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Around The Sun: Broken Bones

Steve Harrison confesses that it doesn’t pay to be too cocky when you’re out on those ski slopes.

If your going to break something, make sure you break something you don’t use much – bit more of the old Yorkshire wisdom.

I’d broken the odd bone in my body before - a toe, an ankle, a finger, even a couple of ribs, but nothing came close to preparing me for this.

I confess that I was too confident. I had been skiing for years, and never had an accident. I was a real professional. I was tearing up and down the ski lifts faster than you could say Jack Robinson.

My girlfriend's daughter, Laura, was there with her new friend. I was supposed to be looking after them. So there we were, on the last day of our skiing holiday, and the conditions were excellent. We were skiing at top speed, weaving and chasing one another. I burst out of some bushes, came over an unexpected jump, flew above their heads, then found myself involved in another blind jump.

It was pure magic!

We were on a run called The Interceptor. Immediately after the mid station there was a famous jump, right under the chairs. Over the years I’d seen hundreds of people attempt it. Ninety per cent of them landed in a heap. Some of these managed to stand up again. Some didn’t.

Phil, my skiing buddy, and I had always been wary of that jump. Today was different. I hit the slope at full speed.

I could hear people on the chair lift ohhhhhhhhing and haaaaaaaaing as I made my approach. Then I was airborne.

I flew through the air, but somehow this wasn’t right… I remember looking down. A long, long way down. My body tensed. I landed on my feet. There was a sound like a tree branch snapping, but there were no trees.

Cheers went up from the people on the chair lift above my head.

I felt good, though at the same time confused. My balance was out of whack. A blue scarf seemed to be fluttering around my neck and over my right shoulder. At one end of the scarf was a pink pom-pom.

There was a problem. I wasn’t wearing a scarf.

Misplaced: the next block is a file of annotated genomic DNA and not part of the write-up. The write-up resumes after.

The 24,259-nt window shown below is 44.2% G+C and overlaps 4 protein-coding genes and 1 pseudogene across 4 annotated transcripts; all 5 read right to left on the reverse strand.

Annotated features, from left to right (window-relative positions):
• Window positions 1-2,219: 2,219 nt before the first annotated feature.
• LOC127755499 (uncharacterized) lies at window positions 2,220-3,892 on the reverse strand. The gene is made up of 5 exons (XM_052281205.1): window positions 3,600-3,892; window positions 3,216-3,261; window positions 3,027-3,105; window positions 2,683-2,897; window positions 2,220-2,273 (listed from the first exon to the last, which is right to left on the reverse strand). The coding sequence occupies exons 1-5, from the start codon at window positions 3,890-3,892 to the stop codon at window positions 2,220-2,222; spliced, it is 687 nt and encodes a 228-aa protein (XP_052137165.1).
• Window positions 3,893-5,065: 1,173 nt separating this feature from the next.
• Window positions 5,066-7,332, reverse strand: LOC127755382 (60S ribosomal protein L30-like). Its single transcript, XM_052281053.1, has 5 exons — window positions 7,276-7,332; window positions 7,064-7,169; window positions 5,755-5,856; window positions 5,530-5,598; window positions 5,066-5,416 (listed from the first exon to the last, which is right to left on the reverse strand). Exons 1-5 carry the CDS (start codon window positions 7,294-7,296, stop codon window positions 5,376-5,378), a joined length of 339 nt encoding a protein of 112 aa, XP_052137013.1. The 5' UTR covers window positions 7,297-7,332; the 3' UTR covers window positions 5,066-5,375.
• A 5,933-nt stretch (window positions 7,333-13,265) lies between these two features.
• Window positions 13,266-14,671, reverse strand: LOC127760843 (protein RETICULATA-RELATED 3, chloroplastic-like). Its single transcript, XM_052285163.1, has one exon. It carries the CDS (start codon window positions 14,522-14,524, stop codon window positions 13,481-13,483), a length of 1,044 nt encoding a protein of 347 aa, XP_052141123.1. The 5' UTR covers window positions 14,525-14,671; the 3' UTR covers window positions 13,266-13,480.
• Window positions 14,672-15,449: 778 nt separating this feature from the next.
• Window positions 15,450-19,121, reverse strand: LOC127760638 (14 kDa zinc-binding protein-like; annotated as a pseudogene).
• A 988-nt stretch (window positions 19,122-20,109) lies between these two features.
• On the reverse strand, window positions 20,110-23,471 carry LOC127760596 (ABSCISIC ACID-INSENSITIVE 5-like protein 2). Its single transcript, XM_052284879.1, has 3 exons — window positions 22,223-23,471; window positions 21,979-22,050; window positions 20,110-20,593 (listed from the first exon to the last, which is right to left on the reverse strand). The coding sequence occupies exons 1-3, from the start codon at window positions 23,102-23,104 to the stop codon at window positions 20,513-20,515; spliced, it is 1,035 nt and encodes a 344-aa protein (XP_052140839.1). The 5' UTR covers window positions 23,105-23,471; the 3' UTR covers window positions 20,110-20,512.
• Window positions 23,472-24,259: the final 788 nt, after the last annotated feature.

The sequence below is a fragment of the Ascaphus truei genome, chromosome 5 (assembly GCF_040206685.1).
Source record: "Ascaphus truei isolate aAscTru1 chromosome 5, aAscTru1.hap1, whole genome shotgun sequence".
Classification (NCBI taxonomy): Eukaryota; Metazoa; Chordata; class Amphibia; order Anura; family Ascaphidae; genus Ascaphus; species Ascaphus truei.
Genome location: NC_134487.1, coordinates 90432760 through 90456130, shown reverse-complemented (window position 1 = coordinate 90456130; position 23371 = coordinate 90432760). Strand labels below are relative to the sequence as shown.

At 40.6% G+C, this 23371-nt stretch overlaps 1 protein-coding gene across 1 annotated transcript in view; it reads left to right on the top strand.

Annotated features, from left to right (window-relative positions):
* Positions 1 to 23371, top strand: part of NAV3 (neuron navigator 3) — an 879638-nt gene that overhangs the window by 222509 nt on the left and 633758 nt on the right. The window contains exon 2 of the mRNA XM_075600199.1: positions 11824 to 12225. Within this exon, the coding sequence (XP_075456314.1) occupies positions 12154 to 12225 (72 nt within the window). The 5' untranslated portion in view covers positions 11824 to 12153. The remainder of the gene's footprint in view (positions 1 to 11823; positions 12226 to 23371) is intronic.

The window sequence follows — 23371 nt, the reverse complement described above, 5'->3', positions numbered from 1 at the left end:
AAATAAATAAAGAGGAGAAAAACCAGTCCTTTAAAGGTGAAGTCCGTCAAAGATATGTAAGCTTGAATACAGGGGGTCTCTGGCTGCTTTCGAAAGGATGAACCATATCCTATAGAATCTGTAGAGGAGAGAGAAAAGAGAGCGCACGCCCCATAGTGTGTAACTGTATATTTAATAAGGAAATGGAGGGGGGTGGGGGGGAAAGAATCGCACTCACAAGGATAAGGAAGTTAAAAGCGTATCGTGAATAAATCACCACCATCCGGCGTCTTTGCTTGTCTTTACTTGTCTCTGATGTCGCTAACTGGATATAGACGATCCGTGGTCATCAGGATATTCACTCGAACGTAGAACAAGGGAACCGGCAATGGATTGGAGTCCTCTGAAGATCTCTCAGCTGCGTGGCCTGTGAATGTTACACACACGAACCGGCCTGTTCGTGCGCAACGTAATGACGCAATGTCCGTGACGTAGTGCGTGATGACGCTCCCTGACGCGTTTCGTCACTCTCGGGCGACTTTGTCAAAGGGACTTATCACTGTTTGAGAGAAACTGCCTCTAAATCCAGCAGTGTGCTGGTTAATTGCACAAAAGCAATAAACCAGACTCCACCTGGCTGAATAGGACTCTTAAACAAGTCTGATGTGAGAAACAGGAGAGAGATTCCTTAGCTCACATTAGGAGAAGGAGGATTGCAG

My mind was doing what the human mind does. Reaching for an illogical conclusion to explain circumstances which were obvious to everyone else. Obviously someone on the chair lift had dropped a scarf. But why was it flapping around like the arm of a rag doll?

I was in a woozy dream-like state. I tried to cast off the blue scarf. But I didn’t seem to have an arm with which to cast it off.

Reality set in. I stopped and sat in the snow. My left arm was slung around my neck and down my back. I grabbed the limb with my right hand and put it approximately where it belonged. I felt my shoulder. A large lump seemed to need some adjustment. The left arm was cold, lifeless. There was no feeling in it.

I had a mobile phone with me. I rang my friend Phil

“Phil I’m sitting here at mid-station with a broken arm.”

“Are you sure it’s broken?’’

“Without a glimmer of doubt.’’

I couldn’t believe how useless my left arm was. Surely I would wake up, and all would be OK.

Laura came along and tried to comfort me. Now I was feeling ill. Then the medics called down from the chair lift above my head.

“There in a minute.’’

“Bring a double brandy,’’ I shouted.

Removing my one-piece ski suit was a lesson in torture. Then there were X-rays, pain-killing drugs…and I floated off into la-la land.

Twelve weeks elapsed before some semblance of normality returned to my left arm. Today that left limb is 25 millimetres shorter than its companion on the right. It serves as a barometer, informing me well in advance of changes in the weather and the onset of rain.

I had intended to take a long vacation in Bali in the October of the year when I had that skiing accident. One of my favourite places in Bali was the Sari club in Kuta. On October 12th a terrorist blew up the club. Scores of people were killed.

My broken arm became a talisman for safety and security. A divine blessing.


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